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Mindfulness Exercise

In addition to relieving stress and anxiety, mindfulness can help promote focus, empathy, and curiosity – something we could all benefit from during these uncertain times.

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As we adjust to living without going into schools, we know that many families are now in the difficult and unfamiliar position of homeschooling and supporting e-learning for their kids. That’s why, over the next few weeks, we’ll be turning our blog and social media platforms into a resource for youth (and adults!) interested in learning about nature and the outdoors.  

We’ve worked with our team of naturalists to customize the nature-based curriculum we usually bring to programs, so that anyone can follow along at home. Over the next few weeks, we’ll be sharing 2-3 lesson plans, activities, or educational resources per week. Today, we’re sharing a mindfulness exercise we practice with youth in Camp Fire Minnesota and Tanadoona programs. 

What Is Mindfulness? 

Bringing attention to the experiences occurring in the present moment in a gentle and non-judgmental way. 

 

Activity (40-45 minutes) 

Introduction (10-15minutes) 

  1. Ask everyone how they’re feeling today. Ask if they’ve ever felt so angry, sad, anxious, or upset that they feel like they can’t control themselves.   
  2. Ask what are some things that we can do to calm down when we feel overwhelmed How can we soothe ourselves?  
  3. One of the ways that we can help ourselves before we get into the place of feeling overwhelmed is called mindfulness. What is mindfulness?  
    • It’s a practice that requires us to be present in the moment.  
    • Mindfulness makes us more resilient, thoughtful, calm, and open to growth.  
  4. To help practice mindfulness, we’ll take part in 3 activities: a nature walk, a short breathing exercise, and an art activity.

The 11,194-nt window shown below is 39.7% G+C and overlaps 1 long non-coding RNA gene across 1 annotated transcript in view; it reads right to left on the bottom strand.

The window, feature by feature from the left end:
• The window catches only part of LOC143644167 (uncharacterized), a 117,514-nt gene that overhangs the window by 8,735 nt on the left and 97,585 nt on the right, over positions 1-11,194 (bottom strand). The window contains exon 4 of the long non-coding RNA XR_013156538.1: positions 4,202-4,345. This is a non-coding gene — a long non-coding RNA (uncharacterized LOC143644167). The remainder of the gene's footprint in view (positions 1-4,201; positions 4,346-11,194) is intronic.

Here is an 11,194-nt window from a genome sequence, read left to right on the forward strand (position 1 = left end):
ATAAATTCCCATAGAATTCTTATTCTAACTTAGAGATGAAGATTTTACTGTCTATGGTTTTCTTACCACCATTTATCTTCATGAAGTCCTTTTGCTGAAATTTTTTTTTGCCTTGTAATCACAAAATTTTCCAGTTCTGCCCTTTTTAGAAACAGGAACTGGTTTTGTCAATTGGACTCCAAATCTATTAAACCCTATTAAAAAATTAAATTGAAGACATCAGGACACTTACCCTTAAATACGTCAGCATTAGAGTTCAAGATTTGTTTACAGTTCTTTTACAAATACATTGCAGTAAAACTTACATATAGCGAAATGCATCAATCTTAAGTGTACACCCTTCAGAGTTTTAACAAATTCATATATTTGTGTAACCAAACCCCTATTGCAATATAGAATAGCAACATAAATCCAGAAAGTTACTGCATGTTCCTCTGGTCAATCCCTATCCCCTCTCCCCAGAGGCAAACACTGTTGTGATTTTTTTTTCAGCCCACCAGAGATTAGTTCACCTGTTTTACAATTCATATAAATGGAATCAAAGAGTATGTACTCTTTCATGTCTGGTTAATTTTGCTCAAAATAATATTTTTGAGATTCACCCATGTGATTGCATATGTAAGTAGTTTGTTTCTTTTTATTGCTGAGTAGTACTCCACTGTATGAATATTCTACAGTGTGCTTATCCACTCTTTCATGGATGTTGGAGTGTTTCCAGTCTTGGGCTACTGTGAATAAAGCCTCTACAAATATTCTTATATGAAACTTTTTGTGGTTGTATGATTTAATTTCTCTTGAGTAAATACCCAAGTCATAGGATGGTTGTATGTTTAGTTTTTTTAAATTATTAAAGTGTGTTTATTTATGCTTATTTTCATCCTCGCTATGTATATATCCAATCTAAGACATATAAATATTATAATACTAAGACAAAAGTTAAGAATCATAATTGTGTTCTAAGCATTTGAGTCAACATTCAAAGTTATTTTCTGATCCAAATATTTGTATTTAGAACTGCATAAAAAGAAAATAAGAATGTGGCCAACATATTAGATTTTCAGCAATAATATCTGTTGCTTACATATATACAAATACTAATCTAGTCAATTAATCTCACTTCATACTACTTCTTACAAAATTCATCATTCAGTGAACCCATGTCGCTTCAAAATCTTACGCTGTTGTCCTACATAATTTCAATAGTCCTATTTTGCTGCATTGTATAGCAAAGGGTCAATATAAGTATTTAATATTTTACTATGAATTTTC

Nature Walk (20-25 minutes) 

  1. One great way to practice mindfulness is to spend time in nature. Go for a walk or wander around your yard. As of today (Friday, March 20), most Minnesota state parks are still open to the public. Please practice social distancing rules by maintaining 6ft of space between yourself and other people. Depending on the space that is available, your walk may take less time. 
  2. While you’re on your walk, allow some time to pause and say things you notice. Here are some things to focus on while you’re walking:  
    • How the wind feels on your skin. 
    • How the sun warms you up when you stand in it. 
    • What noises do you hear? 
    • Look up and around you. Can you see or hear any birds or other animals?  
  3. End your walk at home or in an open space for playtime. Ask your youth how they can incorporate mindfulness into their playtime. Spend 10-15 minutes of free, active playtime. 
  4. Once inside, gather together in a sitting area.

Short Breathing Exercise (5 mins) 

  1. As a group, practice breathing like balloons: 
  2. Take a deep breath in through your nose, and then blow it out of your mouth like a balloon. Close your eyes and picture a balloon if it helps. Do this several times.  

 

Art Activity (20 mins) 

  1. Art promotes focus, creativity and curiosity – all important components of mindfulness. Allow youth to free draw for 20 minutes. If they are having trouble coming up with ideas, ask them to think back to what they saw, heard, or felt on their walk. Coloring sheets are also a great tool to have on hand, as are collage materials for youth who get anxious about their drawing abilities.  
  2. Our minds often wander while making art. That is O.K. Gently return your focus to your art-making. 
 
Questions 

At the end of the lesson, ask everyone what they learned today. How can they take what they’ve learned today into their lives?  

Additional Information and Resources 

https://www.nytimes.com/guides/well/mindfulness-for-children